THE EFFECTS OF LEARNING ABOUT BLACK HISTORY ON RACIAL IDENTITY, SELF-EFFICACY, SELF-ESTEEM, AND DEPRESSION AMONG LOW-INCOME AFRICAN AMERICAN MALE YOUTH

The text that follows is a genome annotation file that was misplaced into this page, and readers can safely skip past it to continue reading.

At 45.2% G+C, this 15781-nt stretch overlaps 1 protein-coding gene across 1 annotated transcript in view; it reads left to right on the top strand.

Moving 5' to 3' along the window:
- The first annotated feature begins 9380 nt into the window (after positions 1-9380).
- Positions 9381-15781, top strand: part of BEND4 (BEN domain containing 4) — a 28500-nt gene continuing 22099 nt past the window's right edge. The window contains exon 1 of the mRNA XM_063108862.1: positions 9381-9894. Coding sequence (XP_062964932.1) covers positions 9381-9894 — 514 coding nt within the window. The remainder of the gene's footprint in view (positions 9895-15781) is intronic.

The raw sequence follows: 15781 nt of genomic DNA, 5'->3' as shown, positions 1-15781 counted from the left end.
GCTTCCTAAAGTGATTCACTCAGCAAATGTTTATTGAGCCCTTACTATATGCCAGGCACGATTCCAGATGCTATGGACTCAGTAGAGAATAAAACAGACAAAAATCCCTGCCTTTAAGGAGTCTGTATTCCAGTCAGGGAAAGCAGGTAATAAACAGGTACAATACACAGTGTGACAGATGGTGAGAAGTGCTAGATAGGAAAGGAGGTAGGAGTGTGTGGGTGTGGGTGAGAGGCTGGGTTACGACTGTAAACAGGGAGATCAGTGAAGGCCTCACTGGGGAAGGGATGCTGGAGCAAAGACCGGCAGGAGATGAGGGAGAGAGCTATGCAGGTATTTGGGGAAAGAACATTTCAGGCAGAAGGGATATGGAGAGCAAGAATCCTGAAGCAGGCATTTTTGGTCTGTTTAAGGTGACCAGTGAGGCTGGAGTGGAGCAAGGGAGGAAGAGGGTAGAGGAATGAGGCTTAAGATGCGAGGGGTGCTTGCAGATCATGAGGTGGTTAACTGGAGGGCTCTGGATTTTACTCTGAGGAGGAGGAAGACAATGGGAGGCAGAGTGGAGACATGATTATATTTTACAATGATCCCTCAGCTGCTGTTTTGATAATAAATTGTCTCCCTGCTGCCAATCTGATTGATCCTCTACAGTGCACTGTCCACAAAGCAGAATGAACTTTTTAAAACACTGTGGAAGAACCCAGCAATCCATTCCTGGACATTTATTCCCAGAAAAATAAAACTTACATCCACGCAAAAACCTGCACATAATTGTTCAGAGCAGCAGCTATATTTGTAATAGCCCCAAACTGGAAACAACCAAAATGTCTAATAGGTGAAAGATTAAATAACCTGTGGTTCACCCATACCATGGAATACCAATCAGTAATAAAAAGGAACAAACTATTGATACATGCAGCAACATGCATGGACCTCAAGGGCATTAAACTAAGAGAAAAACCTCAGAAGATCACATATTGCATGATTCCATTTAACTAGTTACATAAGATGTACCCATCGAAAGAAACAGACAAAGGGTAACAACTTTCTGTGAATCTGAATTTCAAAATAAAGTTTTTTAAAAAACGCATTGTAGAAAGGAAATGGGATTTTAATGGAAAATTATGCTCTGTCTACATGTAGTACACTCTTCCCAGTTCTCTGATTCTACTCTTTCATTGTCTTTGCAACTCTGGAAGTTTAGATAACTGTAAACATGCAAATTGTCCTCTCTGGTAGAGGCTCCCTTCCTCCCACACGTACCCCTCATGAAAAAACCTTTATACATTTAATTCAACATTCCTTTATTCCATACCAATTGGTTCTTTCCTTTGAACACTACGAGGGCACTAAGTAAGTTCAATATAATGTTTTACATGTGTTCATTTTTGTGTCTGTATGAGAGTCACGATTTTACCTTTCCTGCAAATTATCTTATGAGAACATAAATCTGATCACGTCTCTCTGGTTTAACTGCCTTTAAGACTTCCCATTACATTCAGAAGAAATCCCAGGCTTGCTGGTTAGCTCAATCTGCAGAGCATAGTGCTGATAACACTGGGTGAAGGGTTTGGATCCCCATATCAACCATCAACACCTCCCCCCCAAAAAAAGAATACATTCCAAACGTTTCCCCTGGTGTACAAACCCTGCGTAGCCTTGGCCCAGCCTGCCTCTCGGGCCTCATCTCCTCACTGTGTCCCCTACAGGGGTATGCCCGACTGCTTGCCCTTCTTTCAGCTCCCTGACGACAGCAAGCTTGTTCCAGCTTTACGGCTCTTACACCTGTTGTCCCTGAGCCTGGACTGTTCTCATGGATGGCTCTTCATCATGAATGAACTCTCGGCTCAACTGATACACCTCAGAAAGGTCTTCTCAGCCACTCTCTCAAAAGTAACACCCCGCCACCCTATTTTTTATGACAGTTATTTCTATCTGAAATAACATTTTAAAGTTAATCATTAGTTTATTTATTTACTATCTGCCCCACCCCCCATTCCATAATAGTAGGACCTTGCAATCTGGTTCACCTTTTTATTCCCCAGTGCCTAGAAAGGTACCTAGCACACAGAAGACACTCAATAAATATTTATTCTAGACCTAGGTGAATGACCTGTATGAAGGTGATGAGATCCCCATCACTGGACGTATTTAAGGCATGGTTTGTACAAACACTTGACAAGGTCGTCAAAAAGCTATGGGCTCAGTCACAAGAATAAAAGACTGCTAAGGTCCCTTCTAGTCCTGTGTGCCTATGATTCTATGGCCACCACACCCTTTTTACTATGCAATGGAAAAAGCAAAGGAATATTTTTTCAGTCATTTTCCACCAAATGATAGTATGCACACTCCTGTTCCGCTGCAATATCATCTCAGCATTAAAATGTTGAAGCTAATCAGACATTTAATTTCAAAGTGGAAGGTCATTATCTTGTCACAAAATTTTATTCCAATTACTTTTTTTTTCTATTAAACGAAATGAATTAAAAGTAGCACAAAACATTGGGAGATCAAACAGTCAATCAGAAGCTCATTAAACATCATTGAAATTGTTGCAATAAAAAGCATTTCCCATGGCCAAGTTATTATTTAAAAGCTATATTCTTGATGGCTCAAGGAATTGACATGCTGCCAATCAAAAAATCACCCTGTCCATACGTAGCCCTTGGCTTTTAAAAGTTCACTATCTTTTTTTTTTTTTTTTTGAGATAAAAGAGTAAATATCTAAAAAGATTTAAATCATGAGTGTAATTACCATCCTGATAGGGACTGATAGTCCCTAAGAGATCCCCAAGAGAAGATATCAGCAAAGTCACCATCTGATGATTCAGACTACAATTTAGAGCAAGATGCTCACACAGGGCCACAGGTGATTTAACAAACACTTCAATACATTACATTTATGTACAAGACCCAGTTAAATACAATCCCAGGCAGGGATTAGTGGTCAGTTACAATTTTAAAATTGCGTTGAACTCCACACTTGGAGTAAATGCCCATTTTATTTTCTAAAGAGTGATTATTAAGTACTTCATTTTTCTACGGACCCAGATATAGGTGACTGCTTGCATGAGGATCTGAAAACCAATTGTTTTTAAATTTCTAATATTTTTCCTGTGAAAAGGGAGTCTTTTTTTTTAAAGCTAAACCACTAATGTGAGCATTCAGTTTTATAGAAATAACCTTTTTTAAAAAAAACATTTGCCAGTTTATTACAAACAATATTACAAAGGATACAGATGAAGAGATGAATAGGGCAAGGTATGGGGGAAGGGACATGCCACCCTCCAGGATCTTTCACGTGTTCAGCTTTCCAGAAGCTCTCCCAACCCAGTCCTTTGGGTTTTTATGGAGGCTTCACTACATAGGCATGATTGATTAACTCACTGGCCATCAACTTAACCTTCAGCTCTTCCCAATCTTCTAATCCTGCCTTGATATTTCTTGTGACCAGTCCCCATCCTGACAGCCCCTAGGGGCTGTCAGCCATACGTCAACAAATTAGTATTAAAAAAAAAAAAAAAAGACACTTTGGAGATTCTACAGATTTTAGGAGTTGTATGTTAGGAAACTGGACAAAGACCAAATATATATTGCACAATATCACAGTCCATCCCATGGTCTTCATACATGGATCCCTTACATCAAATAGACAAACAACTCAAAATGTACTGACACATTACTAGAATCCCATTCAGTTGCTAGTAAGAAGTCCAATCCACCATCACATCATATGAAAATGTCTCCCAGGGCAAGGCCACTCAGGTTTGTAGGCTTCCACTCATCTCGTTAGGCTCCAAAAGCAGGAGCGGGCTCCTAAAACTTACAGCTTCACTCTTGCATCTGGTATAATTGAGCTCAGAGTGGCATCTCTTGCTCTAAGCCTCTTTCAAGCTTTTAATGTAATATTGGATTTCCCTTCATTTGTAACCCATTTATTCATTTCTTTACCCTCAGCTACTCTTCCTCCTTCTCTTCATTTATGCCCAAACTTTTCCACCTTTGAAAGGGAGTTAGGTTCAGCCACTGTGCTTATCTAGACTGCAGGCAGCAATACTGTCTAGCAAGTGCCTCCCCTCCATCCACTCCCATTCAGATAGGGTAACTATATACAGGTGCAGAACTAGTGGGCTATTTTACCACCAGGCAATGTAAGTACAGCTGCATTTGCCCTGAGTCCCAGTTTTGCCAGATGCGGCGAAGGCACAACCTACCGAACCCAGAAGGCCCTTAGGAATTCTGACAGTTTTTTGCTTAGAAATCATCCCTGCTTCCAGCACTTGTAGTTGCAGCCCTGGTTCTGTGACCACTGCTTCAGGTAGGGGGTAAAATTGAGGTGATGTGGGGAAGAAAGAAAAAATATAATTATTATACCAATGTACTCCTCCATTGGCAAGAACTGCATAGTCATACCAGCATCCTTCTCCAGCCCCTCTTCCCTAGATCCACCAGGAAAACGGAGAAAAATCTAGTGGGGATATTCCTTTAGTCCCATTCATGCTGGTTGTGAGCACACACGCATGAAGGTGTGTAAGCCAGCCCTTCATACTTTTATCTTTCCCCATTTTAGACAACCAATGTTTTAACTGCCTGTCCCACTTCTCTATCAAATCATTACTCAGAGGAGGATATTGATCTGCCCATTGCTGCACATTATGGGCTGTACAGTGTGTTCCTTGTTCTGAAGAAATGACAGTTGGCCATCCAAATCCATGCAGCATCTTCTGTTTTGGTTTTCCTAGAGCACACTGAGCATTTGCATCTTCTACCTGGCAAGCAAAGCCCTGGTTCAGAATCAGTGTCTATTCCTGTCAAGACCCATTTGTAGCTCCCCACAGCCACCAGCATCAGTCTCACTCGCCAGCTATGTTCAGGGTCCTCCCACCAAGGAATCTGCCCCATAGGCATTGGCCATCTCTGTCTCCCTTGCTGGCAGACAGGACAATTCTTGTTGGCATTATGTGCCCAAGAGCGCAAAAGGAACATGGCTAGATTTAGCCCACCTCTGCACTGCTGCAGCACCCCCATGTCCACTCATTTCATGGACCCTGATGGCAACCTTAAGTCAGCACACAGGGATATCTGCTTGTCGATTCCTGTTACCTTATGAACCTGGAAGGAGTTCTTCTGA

The literature is clear that African American youth receive a shallow account from parents and schools about Black history. African American male youth from lowincome families in particular rarely receive information about Black history. Youth today watch more television than past generations, and African American youth are no exception to this trend. In fact, they watch more television than any other ethnic group. While youth watch television for entertainment, they also absorb new facts and information about the world around them – and ultimately, about themselves. It follows that because Black children watch more television than any other ethnic group, there is greater concern about the content they consume. In this vein, the relationship of television imagery to ethnic identity and development among low-income African American male youth becomes central. Television media has a long history of portraying African Americans in a negative light. Subsequently, the negative media portrayals of African Americans have impacted their racial identity, self-esteem, self-efficacy and their mental health. No research has been done on the effects of watching a Black History film since Roots back in the 1970’s. Further research is needed to understand the impact of how watching and learn from a Black history documentary impacts low-income young African American males’ racial identity, self-esteem, self-efficacy, and depression.

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